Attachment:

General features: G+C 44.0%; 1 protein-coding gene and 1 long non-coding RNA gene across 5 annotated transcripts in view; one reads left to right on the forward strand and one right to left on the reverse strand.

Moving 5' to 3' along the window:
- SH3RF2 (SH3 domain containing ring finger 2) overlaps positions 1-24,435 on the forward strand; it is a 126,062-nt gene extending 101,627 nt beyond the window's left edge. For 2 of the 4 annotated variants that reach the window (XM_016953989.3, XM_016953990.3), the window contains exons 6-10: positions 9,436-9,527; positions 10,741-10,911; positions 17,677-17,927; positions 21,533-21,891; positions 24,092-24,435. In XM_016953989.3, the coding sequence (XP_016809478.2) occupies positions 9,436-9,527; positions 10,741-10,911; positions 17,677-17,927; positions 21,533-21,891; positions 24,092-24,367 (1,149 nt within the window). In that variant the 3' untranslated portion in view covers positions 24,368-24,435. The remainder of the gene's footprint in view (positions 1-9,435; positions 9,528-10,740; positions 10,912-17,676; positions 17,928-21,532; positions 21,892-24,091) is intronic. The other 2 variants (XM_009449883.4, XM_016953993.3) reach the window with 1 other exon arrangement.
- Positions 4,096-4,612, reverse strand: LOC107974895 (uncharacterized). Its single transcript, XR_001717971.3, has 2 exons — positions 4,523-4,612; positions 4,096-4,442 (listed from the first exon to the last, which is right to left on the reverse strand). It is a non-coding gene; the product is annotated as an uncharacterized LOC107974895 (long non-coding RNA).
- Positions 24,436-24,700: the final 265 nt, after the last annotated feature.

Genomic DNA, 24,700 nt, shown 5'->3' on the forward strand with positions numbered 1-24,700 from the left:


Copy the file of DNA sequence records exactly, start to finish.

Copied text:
General features: G+C 44.0%; 1 protein-coding gene and 1 long non-coding RNA gene across 5 annotated transcripts in view; one reads left to right on the forward strand and one right to left on the reverse strand.

Moving 5' to 3' along the window:
- SH3RF2 (SH3 domain containing ring finger 2) overlaps positions 1-24,435 on the forward strand; it is a 126,062-nt gene extending 101,627 nt beyond the window's left edge. For 2 of the 4 annotated variants that reach the window (XM_016953989.3, XM_016953990.3), the window contains exons 6-10: positions 9,436-9,527; positions 10,741-10,911; positions 17,677-17,927; positions 21,533-21,891; positions 24,092-24,435. In XM_016953989.3, the coding sequence (XP_016809478.2) occupies positions 9,436-9,527; positions 10,741-10,911; positions 17,677-17,927; positions 21,533-21,891; positions 24,092-24,367 (1,149 nt within the window). In that variant the 3' untranslated portion in view covers positions 24,368-24,435. The remainder of the gene's footprint in view (positions 1-9,435; positions 9,528-10,740; positions 10,912-17,676; positions 17,928-21,532; positions 21,892-24,091) is intronic. The other 2 variants (XM_009449883.4, XM_016953993.3) reach the window with 1 other exon arrangement.
- Positions 4,096-4,612, reverse strand: LOC107974895 (uncharacterized). Its single transcript, XR_001717971.3, has 2 exons — positions 4,523-4,612; positions 4,096-4,442 (listed from the first exon to the last, which is right to left on the reverse strand). It is a non-coding gene; the product is annotated as an uncharacterized LOC107974895 (long non-coding RNA).
- Positions 24,436-24,700: the final 265 nt, after the last annotated feature.

Genomic DNA, 24,700 nt, shown 5'->3' on the forward strand with positions numbered 1-24,700 from the left: